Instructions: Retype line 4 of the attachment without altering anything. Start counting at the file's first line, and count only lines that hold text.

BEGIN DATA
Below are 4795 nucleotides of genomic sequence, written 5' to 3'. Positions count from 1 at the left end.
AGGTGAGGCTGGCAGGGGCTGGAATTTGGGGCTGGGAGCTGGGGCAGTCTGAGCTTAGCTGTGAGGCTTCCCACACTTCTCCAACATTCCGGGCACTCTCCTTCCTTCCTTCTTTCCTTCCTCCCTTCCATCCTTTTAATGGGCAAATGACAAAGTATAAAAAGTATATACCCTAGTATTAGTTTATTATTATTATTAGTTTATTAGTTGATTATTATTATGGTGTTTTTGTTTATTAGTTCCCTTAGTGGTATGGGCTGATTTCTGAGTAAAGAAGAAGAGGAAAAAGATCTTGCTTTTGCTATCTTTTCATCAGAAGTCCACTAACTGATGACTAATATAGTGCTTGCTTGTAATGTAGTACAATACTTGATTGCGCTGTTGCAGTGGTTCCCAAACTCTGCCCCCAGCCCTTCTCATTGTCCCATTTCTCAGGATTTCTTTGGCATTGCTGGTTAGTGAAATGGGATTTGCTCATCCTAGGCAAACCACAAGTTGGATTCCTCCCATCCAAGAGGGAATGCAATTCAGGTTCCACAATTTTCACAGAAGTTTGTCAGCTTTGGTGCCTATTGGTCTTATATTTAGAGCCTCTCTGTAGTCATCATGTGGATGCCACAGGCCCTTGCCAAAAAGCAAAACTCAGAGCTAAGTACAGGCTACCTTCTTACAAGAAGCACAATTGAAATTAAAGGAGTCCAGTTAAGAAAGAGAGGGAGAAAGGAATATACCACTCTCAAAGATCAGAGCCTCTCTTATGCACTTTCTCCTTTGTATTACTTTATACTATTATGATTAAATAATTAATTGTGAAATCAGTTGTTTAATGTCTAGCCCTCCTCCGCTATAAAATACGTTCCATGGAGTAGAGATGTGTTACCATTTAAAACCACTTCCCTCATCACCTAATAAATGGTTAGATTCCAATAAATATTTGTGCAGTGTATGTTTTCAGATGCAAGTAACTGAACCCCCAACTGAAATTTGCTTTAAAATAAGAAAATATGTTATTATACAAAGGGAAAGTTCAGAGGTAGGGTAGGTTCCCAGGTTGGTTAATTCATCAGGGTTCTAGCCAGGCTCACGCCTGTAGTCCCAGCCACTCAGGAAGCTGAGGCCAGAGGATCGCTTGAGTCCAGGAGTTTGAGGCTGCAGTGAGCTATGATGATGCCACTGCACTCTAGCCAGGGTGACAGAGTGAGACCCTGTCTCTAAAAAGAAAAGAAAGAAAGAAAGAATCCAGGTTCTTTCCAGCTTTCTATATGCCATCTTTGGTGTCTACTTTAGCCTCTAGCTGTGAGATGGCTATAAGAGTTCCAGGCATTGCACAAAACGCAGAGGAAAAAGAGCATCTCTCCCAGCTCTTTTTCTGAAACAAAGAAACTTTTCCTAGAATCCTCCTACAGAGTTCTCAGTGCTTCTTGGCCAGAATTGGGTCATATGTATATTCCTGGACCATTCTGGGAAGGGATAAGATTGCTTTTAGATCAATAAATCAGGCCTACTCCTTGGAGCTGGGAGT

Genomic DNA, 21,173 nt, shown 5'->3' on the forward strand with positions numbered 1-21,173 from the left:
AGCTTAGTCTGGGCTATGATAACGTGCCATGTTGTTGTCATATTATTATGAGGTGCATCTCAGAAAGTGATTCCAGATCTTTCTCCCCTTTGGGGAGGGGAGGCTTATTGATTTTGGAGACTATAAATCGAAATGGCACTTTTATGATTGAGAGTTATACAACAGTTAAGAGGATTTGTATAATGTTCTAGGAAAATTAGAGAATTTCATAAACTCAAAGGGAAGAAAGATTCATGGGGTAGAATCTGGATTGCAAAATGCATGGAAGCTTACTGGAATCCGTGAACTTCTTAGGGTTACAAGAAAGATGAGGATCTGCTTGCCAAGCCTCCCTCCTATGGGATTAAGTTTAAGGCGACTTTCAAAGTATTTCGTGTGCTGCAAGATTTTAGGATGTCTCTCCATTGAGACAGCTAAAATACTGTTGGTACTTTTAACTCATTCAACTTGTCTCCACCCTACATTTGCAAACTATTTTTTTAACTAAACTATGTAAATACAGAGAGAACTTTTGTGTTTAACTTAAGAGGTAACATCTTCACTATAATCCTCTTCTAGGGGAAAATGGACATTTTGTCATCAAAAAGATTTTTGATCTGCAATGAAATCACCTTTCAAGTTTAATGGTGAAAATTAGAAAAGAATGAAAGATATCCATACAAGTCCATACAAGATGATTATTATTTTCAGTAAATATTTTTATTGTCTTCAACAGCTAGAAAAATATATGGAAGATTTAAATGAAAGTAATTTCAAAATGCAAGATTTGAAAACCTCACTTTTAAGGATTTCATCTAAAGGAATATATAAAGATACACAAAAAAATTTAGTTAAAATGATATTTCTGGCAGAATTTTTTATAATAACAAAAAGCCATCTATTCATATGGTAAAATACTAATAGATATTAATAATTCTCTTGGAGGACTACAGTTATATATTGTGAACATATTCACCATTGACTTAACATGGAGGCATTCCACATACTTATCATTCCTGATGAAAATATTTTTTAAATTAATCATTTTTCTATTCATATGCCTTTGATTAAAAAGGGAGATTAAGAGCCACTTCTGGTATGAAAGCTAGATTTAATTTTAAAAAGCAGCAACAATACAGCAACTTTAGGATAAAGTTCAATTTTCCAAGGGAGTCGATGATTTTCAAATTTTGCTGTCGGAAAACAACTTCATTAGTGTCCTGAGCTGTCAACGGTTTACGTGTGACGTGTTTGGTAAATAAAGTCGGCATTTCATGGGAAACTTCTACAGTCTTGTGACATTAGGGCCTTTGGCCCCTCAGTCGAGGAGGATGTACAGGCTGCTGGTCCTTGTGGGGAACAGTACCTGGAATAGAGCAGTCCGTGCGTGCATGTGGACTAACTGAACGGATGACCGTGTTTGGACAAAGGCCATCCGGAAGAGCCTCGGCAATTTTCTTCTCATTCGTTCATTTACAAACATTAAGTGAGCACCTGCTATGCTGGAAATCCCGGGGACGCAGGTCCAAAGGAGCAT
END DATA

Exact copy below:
AGCTTAGTCTGGGCTATGATAACGTGCCATGTTGTTGTCATATTATTATGAGGTGCATCTCAGAAAGTGATTCCAGATCTTTCTCCCCTTTGGGGAGGGGAGGCTTATTGATTTTGGAGACTATAAATCGAAATGGCACTTTTATGATTGAGAGTTATACAACAGTTAAGAGGATTTGTATAATGTTCTAGGAAAATTAGAGAATTTCATAAACTCAAAGGGAAGAAAGATTCATGGGGTAGAATCTGGATTGCAAAATGCATGGAAGCTTACTGGAATCCGTGAACTTCTTAGGGTTACAAGAAAGATGAGGATCTGCTTGCCAAGCCTCCCTCCTATGGGATTAAGTTTAAGGCGACTTTCAAAGTATTTCGTGTGCTGCAAGATTTTAGGATGTCTCTCCATTGAGACAGCTAAAATACTGTTGGTACTTTTAACTCATTCAACTTGTCTCCACCCTACATTTGCAAACTATTTTTTTAACTAAACTATGTAAATACAGAGAGAACTTTTGTGTTTAACTTAAGAGGTAACATCTTCACTATAATCCTCTTCTAGGGGAAAATGGACATTTTGTCATCAAAAAGATTTTTGATCTGCAATGAAATCACCTTTCAAGTTTAATGGTGAAAATTAGAAAAGAATGAAAGATATCCATACAAGTCCATACAAGATGATTATTATTTTCAGTAAATATTTTTATTGTCTTCAACAGCTAGAAAAATATATGGAAGATTTAAATGAAAGTAATTTCAAAATGCAAGATTTGAAAACCTCACTTTTAAGGATTTCATCTAAAGGAATATATAAAGATACACAAAAAAATTTAGTTAAAATGATATTTCTGGCAGAATTTTTTATAATAACAAAAAGCCATCTATTCATATGGTAAAATACTAATAGATATTAATAATTCTCTTGGAGGACTACAGTTATATATTGTGAACATATTCACCATTGACTTAACATGGAGGCATTCCACATACTTATCATTCCTGATGAAAATATTTTTTAAATTAATCATTTTTCTATTCATATGCCTTTGATTAAAAAGGGAGATTAAGAGCCACTTCTGGTATGAAAGCTAGATTTAATTTTAAAAAGCAGCAACAATACAGCAACTTTAGGATAAAGTTCAATTTTCCAAGGGAGTCGATGATTTTCAAATTTTGCTGTCGGAAAACAACTTCATTAGTGTCCTGAGCTGTCAACGGTTTACGTGTGACGTGTTTGGTAAATAAAGTCGGCATTTCATGGGAAACTTCTACAGTCTTGTGACATTAGGGCCTTTGGCCCCTCAGTCGAGGAGGATGTACAGGCTGCTGGTCCTTGTGGGGAACAGTACCTGGAATAGAGCAGTCCGTGCGTGCATGTGGACTAACTGAACGGATGACCGTGTTTGGACAAAGGCCATCCGGAAGAGCCTCGGCAATTTTCTTCTCATTCGTTCATTTACAAACATTAAGTGAGCACCTGCTATGCTGGAAATCCCGGGGACGCAGGTCCAAAGGAGCAT